Consumer Financial Protection Bureau
The Consumer Financial Protection Bureau entered into a $1 million Consent Order with student-loan servicer Edfinancial Services, for allegedly making deceptive statements to student loan borrowers and misrepresenting their forgiveness and repayment options. Edfinancial allegedly deceived borrowers with Federal Family Education Loan Program loans about their eligibility for Public Service Loan Forgiveness. The settlement requires the company to contact all affected borrowers, provide them with accurate information, and pay a $1 million civil penalty.
Federal Trade Commission
The Federal Trade Commission (FTC) settled allegations that online fashion retailer Fashion Nova, LLC blocked negative reviews of its products from being posted to its website. Under the final order, Fashion Nova will pay $4.2 million and is prohibited from suppressing customer reviews of its products.
The FTC settled with WW International Inc., formerly known as Weight Watchers, and a subsidiary called Kurbo, Inc., for allegedly illegally collecting children’s sensitive health data. The settlement order requires WW International and Kurbo to delete personal information illegally collected from children under 13, destroy any algorithms derived from the data, and pay a $1.5 million penalty.
The FTC took action against Intuit Inc., the maker of the popular TurboTax tax filing software, for allegedly deceiving consumers with bogus advertisements pitching “free” tax filing that millions of consumers could not use. The FTC made the charges in an administrative complaint against the company and also filed a federal district court complaint asking a court to order Intuit to halt its deceptive advertising immediately.
The FTC announced a $2.425 million settlement with online investment site RagingBull.com, resolving allegations that it used bogus earnings claims to trick consumers into signing up for services and then trapped them into hard-to-cancel subscription plans with costly charges. In addition to the $2.425 million payment, the settlement requires the company to end the earnings deception, get affirmative approval from consumers for subscription sign ups, and provide them with a simple method to cancel recurring charges.
The FTC obtained a $2.3 million settlement with a payment processor who helped an alleged bogus discount club bilk consumers out of tens of millions of dollars. iStream Financial Services and senior officers will also face a permanent ban from working with high-risk clients. According to the complaint, iStream, working with the merchants, used a type of payment called a remotely created check to take money from consumers’ accounts without authorization.
The FTC obtained an order halting a credit repair operation that allegedly bilked consumers out of millions of dollars by falsely claiming to remove negative information from credit reports, while also filing fake identity theft reports to explain negative items on customers’ credit reports. The FTC’s complaint alleges that Turbo Solutions Inc., d/b/a Alex Miller Credit Repair, and its owner Alex V. Miller also demanded consumers pay a $1,500 fee up front, in violation of federal law.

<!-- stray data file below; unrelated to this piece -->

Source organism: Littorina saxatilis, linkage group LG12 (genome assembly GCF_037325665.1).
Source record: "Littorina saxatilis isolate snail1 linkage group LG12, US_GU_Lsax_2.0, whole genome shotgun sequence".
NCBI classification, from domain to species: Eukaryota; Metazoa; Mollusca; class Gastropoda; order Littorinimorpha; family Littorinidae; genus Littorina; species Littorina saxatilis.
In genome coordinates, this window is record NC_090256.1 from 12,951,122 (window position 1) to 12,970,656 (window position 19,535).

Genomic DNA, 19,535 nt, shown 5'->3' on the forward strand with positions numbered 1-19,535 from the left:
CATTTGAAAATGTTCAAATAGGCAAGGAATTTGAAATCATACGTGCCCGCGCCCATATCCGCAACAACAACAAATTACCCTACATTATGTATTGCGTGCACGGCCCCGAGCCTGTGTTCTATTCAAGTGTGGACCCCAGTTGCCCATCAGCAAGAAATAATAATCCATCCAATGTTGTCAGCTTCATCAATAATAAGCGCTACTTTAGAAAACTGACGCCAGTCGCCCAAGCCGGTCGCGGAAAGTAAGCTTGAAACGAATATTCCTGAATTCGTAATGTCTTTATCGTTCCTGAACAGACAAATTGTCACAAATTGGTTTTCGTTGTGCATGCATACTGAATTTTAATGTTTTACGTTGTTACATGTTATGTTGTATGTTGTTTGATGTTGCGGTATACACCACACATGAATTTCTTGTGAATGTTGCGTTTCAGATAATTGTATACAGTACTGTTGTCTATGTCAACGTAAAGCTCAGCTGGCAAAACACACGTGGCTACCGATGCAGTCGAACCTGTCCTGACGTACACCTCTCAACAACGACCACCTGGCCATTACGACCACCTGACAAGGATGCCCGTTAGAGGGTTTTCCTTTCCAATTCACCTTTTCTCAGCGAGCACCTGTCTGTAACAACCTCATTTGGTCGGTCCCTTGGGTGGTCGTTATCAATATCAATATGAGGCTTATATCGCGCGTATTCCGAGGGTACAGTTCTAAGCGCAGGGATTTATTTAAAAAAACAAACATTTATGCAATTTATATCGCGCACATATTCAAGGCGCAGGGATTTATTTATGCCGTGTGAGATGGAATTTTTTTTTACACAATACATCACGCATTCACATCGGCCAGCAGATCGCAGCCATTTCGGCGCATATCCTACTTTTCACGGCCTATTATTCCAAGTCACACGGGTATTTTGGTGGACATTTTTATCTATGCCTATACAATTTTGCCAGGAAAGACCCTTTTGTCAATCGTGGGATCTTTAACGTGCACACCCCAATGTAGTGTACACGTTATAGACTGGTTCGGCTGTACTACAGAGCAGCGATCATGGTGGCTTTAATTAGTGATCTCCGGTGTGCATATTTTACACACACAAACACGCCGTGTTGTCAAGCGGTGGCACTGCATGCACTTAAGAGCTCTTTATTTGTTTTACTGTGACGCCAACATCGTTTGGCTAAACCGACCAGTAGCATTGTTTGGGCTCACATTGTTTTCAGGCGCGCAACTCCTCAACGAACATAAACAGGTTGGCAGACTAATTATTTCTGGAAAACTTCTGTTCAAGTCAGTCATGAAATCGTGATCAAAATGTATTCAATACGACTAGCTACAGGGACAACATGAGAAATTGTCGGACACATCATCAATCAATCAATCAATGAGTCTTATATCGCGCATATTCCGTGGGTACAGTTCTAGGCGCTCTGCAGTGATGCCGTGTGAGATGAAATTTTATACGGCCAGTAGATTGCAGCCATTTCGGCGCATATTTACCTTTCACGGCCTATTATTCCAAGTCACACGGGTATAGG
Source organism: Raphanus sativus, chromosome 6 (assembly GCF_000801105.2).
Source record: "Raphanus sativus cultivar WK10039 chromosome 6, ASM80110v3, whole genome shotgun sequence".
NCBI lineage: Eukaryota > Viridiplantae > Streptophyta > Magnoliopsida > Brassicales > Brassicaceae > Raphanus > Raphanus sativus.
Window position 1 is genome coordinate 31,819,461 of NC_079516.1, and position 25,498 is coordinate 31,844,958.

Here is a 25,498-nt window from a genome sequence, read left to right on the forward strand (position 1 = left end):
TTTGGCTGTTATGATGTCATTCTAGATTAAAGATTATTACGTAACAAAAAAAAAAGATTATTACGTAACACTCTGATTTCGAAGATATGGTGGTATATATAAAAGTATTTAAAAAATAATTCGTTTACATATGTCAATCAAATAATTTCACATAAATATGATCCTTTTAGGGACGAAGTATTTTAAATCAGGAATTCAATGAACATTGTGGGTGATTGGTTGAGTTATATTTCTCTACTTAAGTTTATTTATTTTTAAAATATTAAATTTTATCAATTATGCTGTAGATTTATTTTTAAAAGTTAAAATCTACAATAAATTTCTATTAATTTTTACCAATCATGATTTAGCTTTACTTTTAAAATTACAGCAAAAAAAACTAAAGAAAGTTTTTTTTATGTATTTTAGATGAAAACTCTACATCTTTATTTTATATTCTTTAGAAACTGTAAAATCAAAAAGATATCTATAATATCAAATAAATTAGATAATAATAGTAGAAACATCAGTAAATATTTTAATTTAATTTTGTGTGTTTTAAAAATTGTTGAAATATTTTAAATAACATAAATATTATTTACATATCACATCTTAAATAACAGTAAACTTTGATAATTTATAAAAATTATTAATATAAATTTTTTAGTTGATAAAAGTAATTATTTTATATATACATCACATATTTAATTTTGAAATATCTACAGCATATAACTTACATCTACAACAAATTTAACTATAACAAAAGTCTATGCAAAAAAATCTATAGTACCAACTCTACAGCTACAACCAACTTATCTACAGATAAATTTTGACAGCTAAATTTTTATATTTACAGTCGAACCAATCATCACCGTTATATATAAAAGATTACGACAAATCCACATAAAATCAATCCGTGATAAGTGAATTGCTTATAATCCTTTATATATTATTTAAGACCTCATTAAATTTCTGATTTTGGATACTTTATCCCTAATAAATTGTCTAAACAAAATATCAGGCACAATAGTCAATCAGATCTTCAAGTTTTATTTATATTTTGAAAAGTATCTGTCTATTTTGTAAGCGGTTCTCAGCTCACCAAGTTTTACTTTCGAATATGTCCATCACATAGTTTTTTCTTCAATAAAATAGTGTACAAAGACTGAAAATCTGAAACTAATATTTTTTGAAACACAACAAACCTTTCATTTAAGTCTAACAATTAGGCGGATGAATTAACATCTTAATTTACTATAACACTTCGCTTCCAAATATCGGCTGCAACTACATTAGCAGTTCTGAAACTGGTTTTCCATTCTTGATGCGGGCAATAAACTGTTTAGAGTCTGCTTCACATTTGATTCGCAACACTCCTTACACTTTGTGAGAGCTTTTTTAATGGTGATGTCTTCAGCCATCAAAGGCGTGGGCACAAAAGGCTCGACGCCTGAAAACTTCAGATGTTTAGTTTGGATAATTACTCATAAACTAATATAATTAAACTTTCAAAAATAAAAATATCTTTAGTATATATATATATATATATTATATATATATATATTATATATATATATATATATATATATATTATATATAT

Securities and Exchange Commission
The Securities and Exchange Commission (SEC) proposed amendments to its rules to enhance and standardize disclosures regarding cybersecurity risk management, strategy, governance, and incident reporting by public companies. The proposed amendments would require current reporting about material cybersecurity incidents and periodic reporting to provide updates about previously reported cybersecurity incidents.
The SEC charged siblings John and JonAtina (Tina) Barksdale with operating a $124 million crypto fraud scheme that allegedly defrauded thousands of retail investors purchasing securities involving a digital token called “Ormeus Coin.” As alleged in the complaint, in many investor communications, the defendants falsely stated that Ormeus Coin had a $250 million crypto mining operation and was producing $5.4 million to $8 million per month in mining revenues when in fact they abandoned their mining operations in 2019 after generating less than $3 million in total mining revenue.
In Other Federal News
The Federal Communications Commission (FCC) adopted an Order ending the ability of Pacific Networks Corp. and its wholly-owned subsidiary, ComNet (USA) LLC, to provide domestic interstate and international telecommunications services within the United States. The FCC took the action against these U.S. subsidiaries of a Chinese state-owned entity after receiving input from executive branch agencies, considering the companies’ responses in an FCC proceeding, and determining that the action was appropriate to safeguard the nation’s telecommunications infrastructure from potential security threats.
Other articles in this edition include:
- Consumer Chief of the Month
- Korean Company Has Sufficient Nexus with State to Permit Gas Price Manipulation Suit by California Attorney General
- Attorney General Consumer Protection News: March 2022